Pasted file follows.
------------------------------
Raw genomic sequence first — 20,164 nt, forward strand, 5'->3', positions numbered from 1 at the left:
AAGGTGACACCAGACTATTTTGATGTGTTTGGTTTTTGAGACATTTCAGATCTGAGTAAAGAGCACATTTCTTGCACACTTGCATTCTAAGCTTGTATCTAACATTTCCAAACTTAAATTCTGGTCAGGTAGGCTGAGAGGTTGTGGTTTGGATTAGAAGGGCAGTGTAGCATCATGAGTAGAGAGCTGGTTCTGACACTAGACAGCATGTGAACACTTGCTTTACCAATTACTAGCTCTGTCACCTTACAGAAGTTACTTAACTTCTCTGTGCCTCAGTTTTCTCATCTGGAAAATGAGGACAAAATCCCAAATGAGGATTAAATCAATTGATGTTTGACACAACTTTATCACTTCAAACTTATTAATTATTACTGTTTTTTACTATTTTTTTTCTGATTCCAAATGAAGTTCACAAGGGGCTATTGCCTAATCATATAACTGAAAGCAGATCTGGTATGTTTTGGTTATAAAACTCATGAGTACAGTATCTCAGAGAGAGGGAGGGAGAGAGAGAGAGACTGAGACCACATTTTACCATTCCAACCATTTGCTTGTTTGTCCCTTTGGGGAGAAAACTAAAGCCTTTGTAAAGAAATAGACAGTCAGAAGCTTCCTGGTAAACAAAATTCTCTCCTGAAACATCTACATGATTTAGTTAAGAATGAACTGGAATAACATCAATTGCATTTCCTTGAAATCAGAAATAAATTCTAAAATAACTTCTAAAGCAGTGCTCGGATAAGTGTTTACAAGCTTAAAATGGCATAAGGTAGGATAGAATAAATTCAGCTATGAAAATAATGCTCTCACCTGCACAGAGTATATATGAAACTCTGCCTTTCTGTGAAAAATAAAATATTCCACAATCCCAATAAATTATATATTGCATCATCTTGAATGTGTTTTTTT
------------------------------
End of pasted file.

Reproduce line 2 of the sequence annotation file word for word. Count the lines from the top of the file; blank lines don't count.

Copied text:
AAGGTGACACCAGACTATTTTGATGTGTTTGGTTTTTGAGACATTTCAGATCTGAGTAAAGAGCACATTTCTTGCACACTTGCATTCTAAGCTTGTATCTAACATTTCCAAACTTAAATTCTGGTCAGGTAGGCTGAGAGGTTGTGGTTTGGATTAGAAGGGCAGTGTAGCATCATGAGTAGAGAGCTGGTTCTGACACTAGACAGCATGTGAACACTTGCTTTACCAATTACTAGCTCTGTCACCTTACAGAAGTTACTTAACTTCTCTGTGCCTCAGTTTTCTCATCTGGAAAATGAGGACAAAATCCCAAATGAGGATTAAATCAATTGATGTTTGACACAACTTTATCACTTCAAACTTATTAATTATTACTGTTTTTTACTATTTTTTTTCTGATTCCAAATGAAGTTCACAAGGGGCTATTGCCTAATCATATAACTGAAAGCAGATCTGGTATGTTTTGGTTATAAAACTCATGAGTACAGTATCTCAGAGAGAGGGAGGGAGAGAGAGAGAGACTGAGACCACATTTTACCATTCCAACCATTTGCTTGTTTGTCCCTTTGGGGAGAAAACTAAAGCCTTTGTAAAGAAATAGACAGTCAGAAGCTTCCTGGTAAACAAAATTCTCTCCTGAAACATCTACATGATTTAGTTAAGAATGAACTGGAATAACATCAATTGCATTTCCTTGAAATCAGAAATAAATTCTAAAATAACTTCTAAAGCAGTGCTCGGATAAGTGTTTACAAGCTTAAAATGGCATAAGGTAGGATAGAATAAATTCAGCTATGAAAATAATGCTCTCACCTGCACAGAGTATATATGAAACTCTGCCTTTCTGTGAAAAATAAAATATTCCACAATCCCAATAAATTATATATTGCATCATCTTGAATGTGTTTTTTT